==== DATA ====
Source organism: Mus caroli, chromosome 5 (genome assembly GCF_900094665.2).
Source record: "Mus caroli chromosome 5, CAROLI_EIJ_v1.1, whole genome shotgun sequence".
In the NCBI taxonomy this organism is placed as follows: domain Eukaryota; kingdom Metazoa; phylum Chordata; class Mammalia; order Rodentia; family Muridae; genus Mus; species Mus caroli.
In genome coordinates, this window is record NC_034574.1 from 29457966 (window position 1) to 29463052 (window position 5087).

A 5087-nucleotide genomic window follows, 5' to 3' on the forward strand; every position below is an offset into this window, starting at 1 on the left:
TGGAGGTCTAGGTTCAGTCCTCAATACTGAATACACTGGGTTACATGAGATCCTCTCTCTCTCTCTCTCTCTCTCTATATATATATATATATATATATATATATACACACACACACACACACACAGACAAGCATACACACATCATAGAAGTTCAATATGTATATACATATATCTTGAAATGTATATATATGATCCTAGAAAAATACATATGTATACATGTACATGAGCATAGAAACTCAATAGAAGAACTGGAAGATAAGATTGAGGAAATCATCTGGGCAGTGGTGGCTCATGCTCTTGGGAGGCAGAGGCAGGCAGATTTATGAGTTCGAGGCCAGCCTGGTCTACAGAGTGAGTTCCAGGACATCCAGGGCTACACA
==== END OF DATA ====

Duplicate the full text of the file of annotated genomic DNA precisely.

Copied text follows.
Source organism: Mus caroli, chromosome 5 (genome assembly GCF_900094665.2).
Source record: "Mus caroli chromosome 5, CAROLI_EIJ_v1.1, whole genome shotgun sequence".
In the NCBI taxonomy this organism is placed as follows: domain Eukaryota; kingdom Metazoa; phylum Chordata; class Mammalia; order Rodentia; family Muridae; genus Mus; species Mus caroli.
In genome coordinates, this window is record NC_034574.1 from 29457966 (window position 1) to 29463052 (window position 5087).

A 5087-nucleotide genomic window follows, 5' to 3' on the forward strand; every position below is an offset into this window, starting at 1 on the left:
TGGAGGTCTAGGTTCAGTCCTCAATACTGAATACACTGGGTTACATGAGATCCTCTCTCTCTCTCTCTCTCTCTCTATATATATATATATATATATATATATATACACACACACACACACACACAGACAAGCATACACACATCATAGAAGTTCAATATGTATATACATATATCTTGAAATGTATATATATGATCCTAGAAAAATACATATGTATACATGTACATGAGCATAGAAACTCAATAGAAGAACTGGAAGATAAGATTGAGGAAATCATCTGGGCAGTGGTGGCTCATGCTCTTGGGAGGCAGAGGCAGGCAGATTTATGAGTTCGAGGCCAGCCTGGTCTACAGAGTGAGTTCCAGGACATCCAGGGCTACACA